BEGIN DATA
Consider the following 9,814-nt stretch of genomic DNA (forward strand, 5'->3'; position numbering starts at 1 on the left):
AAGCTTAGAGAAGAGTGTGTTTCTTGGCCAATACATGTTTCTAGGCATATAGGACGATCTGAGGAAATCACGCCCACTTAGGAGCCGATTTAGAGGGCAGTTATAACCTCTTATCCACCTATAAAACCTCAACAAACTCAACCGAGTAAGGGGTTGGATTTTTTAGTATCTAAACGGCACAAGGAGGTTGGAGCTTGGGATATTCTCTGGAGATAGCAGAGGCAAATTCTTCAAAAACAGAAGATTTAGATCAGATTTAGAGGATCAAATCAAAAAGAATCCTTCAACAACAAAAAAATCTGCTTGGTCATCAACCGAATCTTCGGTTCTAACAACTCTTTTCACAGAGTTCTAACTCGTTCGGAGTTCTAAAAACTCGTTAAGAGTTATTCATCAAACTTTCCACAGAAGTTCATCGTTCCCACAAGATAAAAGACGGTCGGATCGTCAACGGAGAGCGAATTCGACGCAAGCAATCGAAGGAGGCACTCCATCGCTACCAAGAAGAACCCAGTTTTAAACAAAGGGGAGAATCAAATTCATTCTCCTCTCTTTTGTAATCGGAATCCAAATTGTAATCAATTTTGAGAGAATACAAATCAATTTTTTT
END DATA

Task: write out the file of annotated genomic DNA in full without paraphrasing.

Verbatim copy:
Consider the following 9,814-nt stretch of genomic DNA (forward strand, 5'->3'; position numbering starts at 1 on the left):
AAGCTTAGAGAAGAGTGTGTTTCTTGGCCAATACATGTTTCTAGGCATATAGGACGATCTGAGGAAATCACGCCCACTTAGGAGCCGATTTAGAGGGCAGTTATAACCTCTTATCCACCTATAAAACCTCAACAAACTCAACCGAGTAAGGGGTTGGATTTTTTAGTATCTAAACGGCACAAGGAGGTTGGAGCTTGGGATATTCTCTGGAGATAGCAGAGGCAAATTCTTCAAAAACAGAAGATTTAGATCAGATTTAGAGGATCAAATCAAAAAGAATCCTTCAACAACAAAAAAATCTGCTTGGTCATCAACCGAATCTTCGGTTCTAACAACTCTTTTCACAGAGTTCTAACTCGTTCGGAGTTCTAAAAACTCGTTAAGAGTTATTCATCAAACTTTCCACAGAAGTTCATCGTTCCCACAAGATAAAAGACGGTCGGATCGTCAACGGAGAGCGAATTCGACGCAAGCAATCGAAGGAGGCACTCCATCGCTACCAAGAAGAACCCAGTTTTAAACAAAGGGGAGAATCAAATTCATTCTCCTCTCTTTTGTAATCGGAATCCAAATTGTAATCAATTTTGAGAGAATACAAATCAATTTTTTT